Exploring some aspects of sustainable design.
It was less than two days since the builders had first arrived on the site, but already there were cabbages and herbs in the conservatory garden, a post-box with a cheerful photograph outside the front door, and a pig in the "urban agriculture" pen.
The north-facing conservatory soaked up the Spring sun, with the vegetables and trees seeming to enjoy the extended warmth of their micro-climate. So did the many delegates from the international EAROPH (East Asian Regional Organisation for Planning and Housing) Conference who called in to discover what, after all the talking, New Zealand was actually doing about sustainable design. Sitting for many hours in the air-conditioned, artificially lit enclosure of the Aotea Centre was the perfect preparation for making fresh air and real cabbages seem larger than life.
The photograph on the post-box was a gentle reminder that numbers are no substitute for people. New Zealand had taken the idea of "Humane Cities" to the Nairobi Preparatory Committee for the Habitat II Conference, and by Istanbul the idea was being advanced by both UNDP and UNESCO. Global success however means little if it is not followed by local action. The smiling face made it clear that cities do not need to be as de-humanising as their de-personalised architecture. "What a friendly house" was the most common comment from passers-by who called in to ask why a house should suddenly have appeared in Aotea Square.
"Piglet" seemed to appeal to city-dwellers as much as the house. Most visitors were astonished to learn that China supplies almost all its vegetables from within city limits. The potential of cities to feed themselves was another of the themes of the Habitat II Conference. This was once well understood by New Zealanders, but as we have forgotten our roots we have allowed sustainable design habits to fall by the kerbing and channelling.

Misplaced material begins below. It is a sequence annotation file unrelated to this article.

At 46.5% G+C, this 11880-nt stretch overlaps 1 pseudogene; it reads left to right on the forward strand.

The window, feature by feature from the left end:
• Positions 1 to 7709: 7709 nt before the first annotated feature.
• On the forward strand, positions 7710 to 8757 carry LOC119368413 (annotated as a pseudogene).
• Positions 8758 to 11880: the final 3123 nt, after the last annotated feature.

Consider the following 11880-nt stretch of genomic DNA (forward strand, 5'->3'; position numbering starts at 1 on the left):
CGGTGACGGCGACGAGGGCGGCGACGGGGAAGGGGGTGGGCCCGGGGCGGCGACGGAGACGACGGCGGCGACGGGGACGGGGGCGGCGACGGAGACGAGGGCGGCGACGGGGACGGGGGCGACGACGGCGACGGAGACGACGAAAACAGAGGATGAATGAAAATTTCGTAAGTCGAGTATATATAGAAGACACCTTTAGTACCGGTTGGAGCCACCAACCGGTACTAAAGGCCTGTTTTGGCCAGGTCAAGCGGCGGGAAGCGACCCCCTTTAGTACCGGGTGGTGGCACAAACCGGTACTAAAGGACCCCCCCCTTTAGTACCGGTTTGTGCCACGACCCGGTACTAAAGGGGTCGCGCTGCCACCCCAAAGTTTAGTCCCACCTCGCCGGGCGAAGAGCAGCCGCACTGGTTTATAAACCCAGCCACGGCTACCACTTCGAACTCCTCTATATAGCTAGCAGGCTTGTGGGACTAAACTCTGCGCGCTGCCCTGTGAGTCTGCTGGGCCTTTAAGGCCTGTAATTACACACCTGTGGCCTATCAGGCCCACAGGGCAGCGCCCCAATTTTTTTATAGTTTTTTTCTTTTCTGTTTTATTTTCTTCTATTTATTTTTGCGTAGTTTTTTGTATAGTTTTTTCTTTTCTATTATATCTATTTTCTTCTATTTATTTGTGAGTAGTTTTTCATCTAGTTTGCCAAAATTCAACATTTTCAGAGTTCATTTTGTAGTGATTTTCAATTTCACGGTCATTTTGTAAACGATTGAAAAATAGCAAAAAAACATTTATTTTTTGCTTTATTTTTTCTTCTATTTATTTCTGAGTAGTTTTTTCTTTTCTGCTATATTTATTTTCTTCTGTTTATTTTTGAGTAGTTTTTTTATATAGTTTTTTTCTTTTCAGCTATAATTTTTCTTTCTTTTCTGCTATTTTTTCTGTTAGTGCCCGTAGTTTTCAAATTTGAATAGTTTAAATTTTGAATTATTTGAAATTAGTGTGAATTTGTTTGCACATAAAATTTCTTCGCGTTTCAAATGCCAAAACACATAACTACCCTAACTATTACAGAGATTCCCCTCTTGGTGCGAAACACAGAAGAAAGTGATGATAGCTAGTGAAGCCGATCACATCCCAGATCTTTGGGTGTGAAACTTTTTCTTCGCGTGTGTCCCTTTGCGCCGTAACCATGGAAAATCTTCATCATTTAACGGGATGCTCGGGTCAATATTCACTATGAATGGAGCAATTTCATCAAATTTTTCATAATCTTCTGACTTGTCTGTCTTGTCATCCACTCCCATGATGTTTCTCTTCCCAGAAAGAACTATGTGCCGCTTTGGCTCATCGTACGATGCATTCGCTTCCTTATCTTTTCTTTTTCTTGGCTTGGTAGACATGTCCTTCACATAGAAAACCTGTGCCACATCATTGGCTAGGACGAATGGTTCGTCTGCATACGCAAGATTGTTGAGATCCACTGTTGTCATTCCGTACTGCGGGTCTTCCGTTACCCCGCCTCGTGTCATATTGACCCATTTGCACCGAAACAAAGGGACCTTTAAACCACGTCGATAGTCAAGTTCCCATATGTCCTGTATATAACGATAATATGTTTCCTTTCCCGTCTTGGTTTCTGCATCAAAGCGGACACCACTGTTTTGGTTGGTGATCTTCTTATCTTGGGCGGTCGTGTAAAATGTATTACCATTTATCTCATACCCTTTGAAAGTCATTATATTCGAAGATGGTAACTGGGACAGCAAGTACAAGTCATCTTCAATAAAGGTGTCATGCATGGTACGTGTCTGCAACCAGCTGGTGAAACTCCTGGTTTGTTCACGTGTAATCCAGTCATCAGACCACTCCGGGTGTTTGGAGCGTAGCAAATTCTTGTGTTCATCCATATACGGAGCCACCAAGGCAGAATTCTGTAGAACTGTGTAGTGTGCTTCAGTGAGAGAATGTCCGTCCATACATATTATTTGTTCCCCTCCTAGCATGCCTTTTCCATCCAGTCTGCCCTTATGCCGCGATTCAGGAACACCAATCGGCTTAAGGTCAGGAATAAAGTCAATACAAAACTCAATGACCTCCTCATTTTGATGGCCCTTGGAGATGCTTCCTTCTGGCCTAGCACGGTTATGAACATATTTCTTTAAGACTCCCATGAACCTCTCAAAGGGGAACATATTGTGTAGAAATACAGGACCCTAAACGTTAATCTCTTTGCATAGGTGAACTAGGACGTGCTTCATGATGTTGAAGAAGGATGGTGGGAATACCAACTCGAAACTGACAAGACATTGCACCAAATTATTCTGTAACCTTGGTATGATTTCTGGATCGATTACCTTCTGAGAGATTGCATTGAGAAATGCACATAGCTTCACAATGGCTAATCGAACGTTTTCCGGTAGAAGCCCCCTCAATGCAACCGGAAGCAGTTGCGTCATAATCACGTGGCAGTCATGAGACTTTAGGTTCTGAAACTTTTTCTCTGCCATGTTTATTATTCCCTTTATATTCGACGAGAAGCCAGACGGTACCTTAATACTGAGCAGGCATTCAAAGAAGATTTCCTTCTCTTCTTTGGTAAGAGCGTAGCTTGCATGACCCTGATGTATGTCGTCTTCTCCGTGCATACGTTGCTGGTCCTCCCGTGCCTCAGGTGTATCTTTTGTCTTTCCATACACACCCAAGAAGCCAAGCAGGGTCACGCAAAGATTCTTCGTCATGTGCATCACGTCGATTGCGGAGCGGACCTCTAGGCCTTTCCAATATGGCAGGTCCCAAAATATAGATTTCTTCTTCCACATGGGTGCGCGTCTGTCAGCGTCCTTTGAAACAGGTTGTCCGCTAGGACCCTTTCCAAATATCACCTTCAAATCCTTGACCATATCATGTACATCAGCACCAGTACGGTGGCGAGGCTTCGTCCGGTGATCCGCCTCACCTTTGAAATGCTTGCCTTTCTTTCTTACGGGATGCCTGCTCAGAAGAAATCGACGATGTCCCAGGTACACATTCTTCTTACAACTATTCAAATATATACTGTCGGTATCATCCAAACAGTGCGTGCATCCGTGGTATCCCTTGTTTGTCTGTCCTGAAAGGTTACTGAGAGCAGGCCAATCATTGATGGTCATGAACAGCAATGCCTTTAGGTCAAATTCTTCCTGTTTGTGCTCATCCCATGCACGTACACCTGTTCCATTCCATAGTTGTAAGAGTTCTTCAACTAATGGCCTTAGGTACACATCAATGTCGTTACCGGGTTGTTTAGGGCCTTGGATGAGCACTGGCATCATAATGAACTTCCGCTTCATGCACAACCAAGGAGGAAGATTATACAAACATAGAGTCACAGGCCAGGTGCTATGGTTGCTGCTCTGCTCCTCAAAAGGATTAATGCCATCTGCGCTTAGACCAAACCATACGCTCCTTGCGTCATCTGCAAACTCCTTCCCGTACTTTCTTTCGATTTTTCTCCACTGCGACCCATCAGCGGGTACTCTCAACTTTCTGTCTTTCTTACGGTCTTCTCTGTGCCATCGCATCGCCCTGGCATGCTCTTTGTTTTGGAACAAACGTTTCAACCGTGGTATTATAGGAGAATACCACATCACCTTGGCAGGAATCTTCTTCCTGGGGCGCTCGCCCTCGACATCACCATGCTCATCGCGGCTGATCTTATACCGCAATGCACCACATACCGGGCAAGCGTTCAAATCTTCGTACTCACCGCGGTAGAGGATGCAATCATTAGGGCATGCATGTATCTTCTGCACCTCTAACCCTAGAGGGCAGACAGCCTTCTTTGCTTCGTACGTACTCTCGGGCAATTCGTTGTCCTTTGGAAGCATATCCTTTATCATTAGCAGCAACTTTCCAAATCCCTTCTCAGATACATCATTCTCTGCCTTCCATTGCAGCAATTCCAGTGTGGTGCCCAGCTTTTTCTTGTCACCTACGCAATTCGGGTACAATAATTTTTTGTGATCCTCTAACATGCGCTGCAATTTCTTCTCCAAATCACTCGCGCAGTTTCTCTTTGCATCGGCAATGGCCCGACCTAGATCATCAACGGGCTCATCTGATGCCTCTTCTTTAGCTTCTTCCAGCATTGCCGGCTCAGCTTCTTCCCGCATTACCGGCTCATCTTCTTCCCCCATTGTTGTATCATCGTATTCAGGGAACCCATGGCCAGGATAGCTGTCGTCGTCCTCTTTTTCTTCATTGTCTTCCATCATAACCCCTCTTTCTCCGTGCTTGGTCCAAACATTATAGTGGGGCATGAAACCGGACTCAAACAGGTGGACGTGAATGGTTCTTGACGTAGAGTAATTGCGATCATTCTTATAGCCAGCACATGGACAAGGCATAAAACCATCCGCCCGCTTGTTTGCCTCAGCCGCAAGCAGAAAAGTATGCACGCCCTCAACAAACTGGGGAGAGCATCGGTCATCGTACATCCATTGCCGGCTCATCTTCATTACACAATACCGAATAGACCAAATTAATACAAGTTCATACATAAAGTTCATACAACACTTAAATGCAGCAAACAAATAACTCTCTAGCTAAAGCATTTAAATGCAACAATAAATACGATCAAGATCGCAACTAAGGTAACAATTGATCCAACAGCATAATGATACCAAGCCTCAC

Recovering our communal memories and telling our stories was an important theme of the Arakainga House. It was sited to evoke the urban pattern of the houses which once lined Greys Avenue. Few remember now that this was Auckland's Chinatown, with of course a corner pub at the bottom of the hill. The smell of opium has long gone, but Arakainga brought new smells back into the centre of the city. The lawson cyprus framing had been polished with beeswax and linseed oil. People coming inside from the heady mix of toxic chemical fumes which fill our cities found the sweet scent of natural products as soothing as it was healthy.
"Arakainga" means a house on a journey. A house which is able to renew itself and take on many different forms. A house which is a way of seeing rather than a material possession. Recognising that there is no "waste" in this world, for example, is more important than any issues of "waste management". Even the chemical-free Arakainga wood shavings were useful to grill some celebratory sausages.
There was much to celebrate. The whole adventure had been an exercise in "self-building" by "unskilled" planning students completing the Design course at the University of Auckland. Doing is fun, with nothing ever turning out to be quite as you expected. Like life. Life is meant to be fun, and so is housing.
Instant housing springs to life in the heart of Auckland City.
Arakainga - complete with conservatory, vegetable garden, urban agricultural pen and uniquely kiwi building methods.
This article was first published in Architecture New Zealand November/December 1996 p42-43.